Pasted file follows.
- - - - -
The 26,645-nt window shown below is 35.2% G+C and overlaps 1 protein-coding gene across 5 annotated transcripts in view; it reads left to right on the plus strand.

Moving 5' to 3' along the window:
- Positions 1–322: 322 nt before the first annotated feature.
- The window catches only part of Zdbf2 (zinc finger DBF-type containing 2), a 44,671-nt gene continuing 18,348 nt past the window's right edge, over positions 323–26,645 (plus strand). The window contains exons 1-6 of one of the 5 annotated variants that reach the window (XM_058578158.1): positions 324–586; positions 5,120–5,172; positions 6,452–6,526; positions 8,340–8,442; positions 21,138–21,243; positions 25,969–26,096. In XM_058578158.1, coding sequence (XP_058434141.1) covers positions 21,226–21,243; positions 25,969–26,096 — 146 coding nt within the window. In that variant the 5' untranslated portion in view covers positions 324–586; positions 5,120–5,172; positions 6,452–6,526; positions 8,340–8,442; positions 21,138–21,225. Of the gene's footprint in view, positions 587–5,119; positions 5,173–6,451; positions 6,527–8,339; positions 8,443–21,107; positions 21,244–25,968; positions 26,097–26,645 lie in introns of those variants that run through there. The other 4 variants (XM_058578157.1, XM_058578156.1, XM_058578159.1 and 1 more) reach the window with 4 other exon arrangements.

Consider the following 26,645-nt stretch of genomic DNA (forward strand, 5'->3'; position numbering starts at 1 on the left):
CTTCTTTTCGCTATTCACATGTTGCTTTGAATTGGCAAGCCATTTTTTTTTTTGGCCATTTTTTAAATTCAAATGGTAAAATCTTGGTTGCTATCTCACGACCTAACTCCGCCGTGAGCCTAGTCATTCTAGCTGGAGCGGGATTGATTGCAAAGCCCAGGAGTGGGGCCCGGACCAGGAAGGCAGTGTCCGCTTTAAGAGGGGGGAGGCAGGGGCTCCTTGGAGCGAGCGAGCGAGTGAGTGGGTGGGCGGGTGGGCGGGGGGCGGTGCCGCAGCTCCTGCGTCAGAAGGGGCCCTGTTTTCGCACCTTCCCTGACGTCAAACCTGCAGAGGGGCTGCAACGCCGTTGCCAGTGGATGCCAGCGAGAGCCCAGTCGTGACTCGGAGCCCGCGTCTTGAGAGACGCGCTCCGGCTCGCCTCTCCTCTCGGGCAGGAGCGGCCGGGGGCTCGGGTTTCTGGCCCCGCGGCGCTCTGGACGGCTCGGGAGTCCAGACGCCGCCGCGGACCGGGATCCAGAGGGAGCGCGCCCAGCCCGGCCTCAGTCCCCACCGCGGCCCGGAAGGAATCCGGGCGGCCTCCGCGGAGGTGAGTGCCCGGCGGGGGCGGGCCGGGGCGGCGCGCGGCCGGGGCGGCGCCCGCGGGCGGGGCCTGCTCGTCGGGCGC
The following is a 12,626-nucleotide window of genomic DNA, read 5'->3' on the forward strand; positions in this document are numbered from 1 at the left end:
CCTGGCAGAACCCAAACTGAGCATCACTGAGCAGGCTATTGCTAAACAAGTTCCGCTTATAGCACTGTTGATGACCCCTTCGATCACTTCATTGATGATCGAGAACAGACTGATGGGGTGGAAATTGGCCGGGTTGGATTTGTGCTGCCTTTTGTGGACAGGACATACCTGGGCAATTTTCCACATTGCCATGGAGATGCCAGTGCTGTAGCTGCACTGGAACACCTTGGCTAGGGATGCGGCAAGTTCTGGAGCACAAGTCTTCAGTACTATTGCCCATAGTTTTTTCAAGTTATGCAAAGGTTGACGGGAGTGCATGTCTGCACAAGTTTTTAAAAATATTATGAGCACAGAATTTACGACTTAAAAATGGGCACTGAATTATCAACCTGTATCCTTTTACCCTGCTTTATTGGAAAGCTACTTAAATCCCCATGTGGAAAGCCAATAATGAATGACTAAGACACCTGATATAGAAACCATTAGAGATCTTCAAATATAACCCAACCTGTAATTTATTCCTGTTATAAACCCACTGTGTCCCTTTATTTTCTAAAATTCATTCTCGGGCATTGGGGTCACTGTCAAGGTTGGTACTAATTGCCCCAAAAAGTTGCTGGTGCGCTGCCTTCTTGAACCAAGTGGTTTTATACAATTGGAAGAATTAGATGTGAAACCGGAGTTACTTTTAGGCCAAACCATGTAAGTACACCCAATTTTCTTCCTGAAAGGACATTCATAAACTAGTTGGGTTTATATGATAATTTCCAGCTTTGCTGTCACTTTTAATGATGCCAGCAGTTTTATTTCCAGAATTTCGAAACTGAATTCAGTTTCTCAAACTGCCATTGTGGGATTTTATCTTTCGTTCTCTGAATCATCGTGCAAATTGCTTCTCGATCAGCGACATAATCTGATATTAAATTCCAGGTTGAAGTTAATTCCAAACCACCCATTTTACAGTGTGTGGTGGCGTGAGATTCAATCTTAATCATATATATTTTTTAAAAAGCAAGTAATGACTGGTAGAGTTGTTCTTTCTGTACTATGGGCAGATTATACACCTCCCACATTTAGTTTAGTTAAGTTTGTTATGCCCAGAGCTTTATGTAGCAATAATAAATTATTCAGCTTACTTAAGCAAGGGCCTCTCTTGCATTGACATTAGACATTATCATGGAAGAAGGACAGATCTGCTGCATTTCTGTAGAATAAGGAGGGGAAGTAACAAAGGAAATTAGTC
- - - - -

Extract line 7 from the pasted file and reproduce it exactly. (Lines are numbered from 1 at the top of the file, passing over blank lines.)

The following is a 12,626-nucleotide window of genomic DNA, read 5'->3' on the forward strand; positions in this document are numbered from 1 at the left end: